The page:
(now Yemen) Mochas that were blended together usually after, but
sometimes prior to roasting.
The bakers term "Mocha" by the way comes from trying to recreate
the taste of those cocoay notes of pure Arabian coffee. They
succeeded in an overly sweet way by literally adding chocolate to
The traditional look of the M&J blend is small curled beans
(Mocha) and Large flat beans (Java) mixed together.
Today roasters try to recreate the taste of old any number of
ways; most often with lively small bean new crop Central American
coffees standing in for the Mochas blended with larger past crop
coffees of American or other origin filling in for the old Javas.
The nearest thing to an "old brown" Java today is India Monsooned
Malabar. The Mochas of course are still grown in Yemen, and can be
found in the better coffee lines here in the states.
A hundred years ago true Mocha & Java was already a thing of
legend no longer found in packages so named. At that time almost all
the "Mochas" we saw were Brazil coffees. Any "mild" of good bean was
sold as Javas. The purists howled but the stuff was sold as Mocha
& Java anyway. This ended with the passage of the first Food
& Drug laws in the US beginning in 1906. The big brands switched
to proprietary names to avoid being "scolded" by the Government for
When I was a boy (I was in High School when John Glenn made his
first orbital flight) there was only one brand of Mocha & Java
advertised in the land. The company was sold years ago, and no
longer makes the Mocha & Java claim. The rebirth of the
specialty trade brought with it a nostalgia for things past, and
Mocha & Java began, again to appear on barrels and bins, and
Roasters have an interesting time making the blend and marketing
their efforts. Some sell a blend of Mochas from Yemen and Javas from
Java. Others sell a blend of Ethiopian Mocha (sometimes spelled
Moka, Mocca, etc) and Javas from Java. Some use "Javas" from Timor,
or Sumatras or just don't give a hoot and use "Javas" from Ecuador,
Colombia, Peru or what-have-you.
There is almost no way for a roaster to get it right. If it's
Yemen and Java its correct by origin but most assuredly doesn't
taste like the legend though it may taste very good on its own
merits. With the real taste buried with the palates that knew it
well several generations ago roasters improvise.
If the origins in the blend are not Yemen and Java the blend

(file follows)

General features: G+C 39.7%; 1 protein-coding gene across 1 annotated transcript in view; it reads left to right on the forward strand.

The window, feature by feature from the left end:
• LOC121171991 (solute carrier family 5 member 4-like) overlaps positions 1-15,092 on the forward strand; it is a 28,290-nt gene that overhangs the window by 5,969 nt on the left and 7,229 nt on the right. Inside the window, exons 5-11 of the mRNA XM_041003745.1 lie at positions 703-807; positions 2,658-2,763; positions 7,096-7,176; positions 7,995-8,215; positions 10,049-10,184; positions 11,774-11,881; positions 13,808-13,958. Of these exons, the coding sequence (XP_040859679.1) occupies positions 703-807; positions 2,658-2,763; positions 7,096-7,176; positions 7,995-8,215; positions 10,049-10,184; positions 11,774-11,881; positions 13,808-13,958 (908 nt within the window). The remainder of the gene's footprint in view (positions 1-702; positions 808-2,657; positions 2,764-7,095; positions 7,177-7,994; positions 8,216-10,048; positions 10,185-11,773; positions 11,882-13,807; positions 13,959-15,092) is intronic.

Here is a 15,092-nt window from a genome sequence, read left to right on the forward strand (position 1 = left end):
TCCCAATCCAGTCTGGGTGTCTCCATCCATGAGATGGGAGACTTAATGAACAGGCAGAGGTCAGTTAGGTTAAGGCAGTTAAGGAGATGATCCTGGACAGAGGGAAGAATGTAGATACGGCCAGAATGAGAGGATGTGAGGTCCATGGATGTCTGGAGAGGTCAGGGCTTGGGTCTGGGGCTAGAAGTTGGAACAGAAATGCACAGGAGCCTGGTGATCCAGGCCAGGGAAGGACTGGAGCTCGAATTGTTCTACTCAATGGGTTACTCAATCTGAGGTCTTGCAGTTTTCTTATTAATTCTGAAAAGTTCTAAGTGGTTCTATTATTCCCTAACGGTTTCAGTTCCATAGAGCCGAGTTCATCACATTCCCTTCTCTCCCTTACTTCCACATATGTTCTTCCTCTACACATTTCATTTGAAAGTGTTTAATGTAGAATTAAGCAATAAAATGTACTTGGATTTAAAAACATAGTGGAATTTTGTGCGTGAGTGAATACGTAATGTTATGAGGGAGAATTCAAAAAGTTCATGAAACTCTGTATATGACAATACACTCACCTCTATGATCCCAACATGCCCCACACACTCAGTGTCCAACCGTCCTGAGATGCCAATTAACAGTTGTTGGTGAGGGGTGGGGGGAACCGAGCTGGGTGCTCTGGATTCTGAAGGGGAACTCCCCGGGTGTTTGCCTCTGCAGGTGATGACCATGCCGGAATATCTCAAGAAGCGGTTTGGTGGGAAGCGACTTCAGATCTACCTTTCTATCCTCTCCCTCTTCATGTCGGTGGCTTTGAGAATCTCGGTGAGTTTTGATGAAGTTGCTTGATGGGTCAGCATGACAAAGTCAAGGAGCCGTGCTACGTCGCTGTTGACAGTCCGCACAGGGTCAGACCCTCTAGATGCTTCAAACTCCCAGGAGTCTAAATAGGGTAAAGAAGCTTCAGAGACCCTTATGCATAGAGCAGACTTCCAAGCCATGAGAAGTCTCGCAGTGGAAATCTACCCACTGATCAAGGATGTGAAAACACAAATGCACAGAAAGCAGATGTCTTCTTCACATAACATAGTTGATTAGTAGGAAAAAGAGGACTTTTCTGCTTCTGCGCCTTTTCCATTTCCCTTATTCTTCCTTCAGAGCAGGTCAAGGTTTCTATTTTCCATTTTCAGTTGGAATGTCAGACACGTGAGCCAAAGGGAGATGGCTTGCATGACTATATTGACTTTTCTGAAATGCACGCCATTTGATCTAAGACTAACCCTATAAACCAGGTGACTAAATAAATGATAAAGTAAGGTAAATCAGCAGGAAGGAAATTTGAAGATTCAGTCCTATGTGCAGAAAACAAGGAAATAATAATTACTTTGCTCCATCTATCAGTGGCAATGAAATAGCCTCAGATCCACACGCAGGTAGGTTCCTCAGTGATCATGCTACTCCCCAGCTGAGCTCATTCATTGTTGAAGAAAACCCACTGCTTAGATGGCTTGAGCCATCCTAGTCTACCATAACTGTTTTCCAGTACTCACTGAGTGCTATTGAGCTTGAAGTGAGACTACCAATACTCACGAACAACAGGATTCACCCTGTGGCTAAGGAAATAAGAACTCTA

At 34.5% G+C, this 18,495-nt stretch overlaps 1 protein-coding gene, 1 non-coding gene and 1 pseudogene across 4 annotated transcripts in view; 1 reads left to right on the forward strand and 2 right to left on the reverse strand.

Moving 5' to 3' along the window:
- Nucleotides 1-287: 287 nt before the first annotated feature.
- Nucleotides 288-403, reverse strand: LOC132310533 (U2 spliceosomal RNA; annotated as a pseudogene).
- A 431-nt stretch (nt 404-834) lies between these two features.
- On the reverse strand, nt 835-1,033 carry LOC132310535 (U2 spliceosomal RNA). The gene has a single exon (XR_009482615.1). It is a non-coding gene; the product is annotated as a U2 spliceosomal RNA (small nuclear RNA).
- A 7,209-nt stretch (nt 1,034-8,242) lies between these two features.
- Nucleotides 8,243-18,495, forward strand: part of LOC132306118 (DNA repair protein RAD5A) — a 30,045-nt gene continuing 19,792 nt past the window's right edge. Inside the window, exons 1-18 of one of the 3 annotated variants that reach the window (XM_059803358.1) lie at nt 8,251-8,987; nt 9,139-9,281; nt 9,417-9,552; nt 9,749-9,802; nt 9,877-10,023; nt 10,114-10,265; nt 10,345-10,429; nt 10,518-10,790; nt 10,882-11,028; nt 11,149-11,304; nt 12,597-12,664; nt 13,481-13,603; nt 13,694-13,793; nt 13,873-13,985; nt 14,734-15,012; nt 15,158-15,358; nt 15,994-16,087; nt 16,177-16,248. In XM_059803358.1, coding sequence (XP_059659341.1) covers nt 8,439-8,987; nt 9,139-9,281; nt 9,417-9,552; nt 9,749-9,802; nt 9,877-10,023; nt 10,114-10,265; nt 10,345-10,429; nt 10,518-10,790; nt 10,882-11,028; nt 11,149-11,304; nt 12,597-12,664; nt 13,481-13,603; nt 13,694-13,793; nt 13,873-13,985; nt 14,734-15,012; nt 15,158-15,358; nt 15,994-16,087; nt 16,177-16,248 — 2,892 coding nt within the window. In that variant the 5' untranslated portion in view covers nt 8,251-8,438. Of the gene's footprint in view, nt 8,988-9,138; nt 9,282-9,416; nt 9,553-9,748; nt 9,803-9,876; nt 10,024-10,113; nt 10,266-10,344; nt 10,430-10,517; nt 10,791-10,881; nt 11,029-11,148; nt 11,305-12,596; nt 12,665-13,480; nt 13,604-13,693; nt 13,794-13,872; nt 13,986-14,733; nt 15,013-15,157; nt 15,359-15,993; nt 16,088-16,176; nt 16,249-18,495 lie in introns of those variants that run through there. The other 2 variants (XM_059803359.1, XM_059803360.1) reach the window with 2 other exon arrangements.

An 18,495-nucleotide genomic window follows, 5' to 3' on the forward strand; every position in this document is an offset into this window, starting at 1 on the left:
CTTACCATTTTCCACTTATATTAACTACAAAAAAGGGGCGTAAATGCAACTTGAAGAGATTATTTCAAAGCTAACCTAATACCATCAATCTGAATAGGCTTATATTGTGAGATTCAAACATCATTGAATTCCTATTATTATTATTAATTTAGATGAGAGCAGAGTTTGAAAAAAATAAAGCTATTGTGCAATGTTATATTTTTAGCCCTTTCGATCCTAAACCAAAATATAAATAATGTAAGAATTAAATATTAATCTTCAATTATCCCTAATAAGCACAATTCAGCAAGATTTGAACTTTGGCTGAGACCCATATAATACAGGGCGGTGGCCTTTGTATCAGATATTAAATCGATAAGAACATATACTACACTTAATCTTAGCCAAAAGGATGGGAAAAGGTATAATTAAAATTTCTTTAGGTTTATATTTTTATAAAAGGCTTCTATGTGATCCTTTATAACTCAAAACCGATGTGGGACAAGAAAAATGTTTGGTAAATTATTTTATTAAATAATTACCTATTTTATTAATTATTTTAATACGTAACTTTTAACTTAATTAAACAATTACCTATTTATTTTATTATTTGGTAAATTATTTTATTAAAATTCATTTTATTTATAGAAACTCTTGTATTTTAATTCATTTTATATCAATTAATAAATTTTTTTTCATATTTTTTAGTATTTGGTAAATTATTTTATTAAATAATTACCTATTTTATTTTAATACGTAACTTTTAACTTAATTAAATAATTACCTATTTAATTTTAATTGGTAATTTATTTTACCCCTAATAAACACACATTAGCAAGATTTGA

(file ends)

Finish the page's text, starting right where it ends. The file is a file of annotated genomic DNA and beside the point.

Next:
should be called Mocha & Java Style. In coffee Jargon "Style"
means "similar to but not the same as," unfortunately consumers
aren't really educated to that fact. The roaster should have some
additional descriptive on the package of Mocha & Java Style
coffee but most do not. Most do not bother to even say "Style."
Mocha & Java has become a coffee name without an origin.
Real Mocha is pricey. Real Java is too. And real Javas aren't
what they are cracked-up to be in the cup any more. So what's a
fella to do? The myth of Mocha & Java is mightier than the
passage of time, and continues to have a powerful pull upon the
specialty coffee world particularly here in the United States.
As long as the legend of Mocha & Java persists there will be
consumers who seek it out. Nature and commerce abhor a vacuum so
there will be Mocha & Java to be purchased.
As with all things Caveat Emptor.
Here's your chance to try my stab at it, anyway! I’ve used this
year’s Mocha Harar (which is more like Yemen Mocha than most Yemen
Mochas I’ve tasted) and real aged Java Arabica.
Mocha/Java Blend $34.00/kg
Full bodied, smooth, chocolatey, rich, yummie! Has a HUGE crema
brewed by espresso.
During May I finally managed to complete my assessment of some
High End domestic espresso machines available locally; it’s up on
Coffeegeek at http://www.coffeegeek.com/columnists/alanfrew/05-25-2003.
The last of the test machines is now for sale at cost, so here’s
someone’s chance to snap up a bargain.
Brugnetti Simona Top Automatic 1 group espresso machine, in black
& stainless steel finish, $1540.00 inc. GST. Full 12 month
warranty etc. applies. This is a Heat Exchanger machine with
automatic shot dosing, 1.5l brass boiler, steam always on tap, auto
boiler refill, tank water level sensor etc. Comes with single &
double commercial portafilters & baskets, scoop, tamper, blind
filter & espresso machine detergent.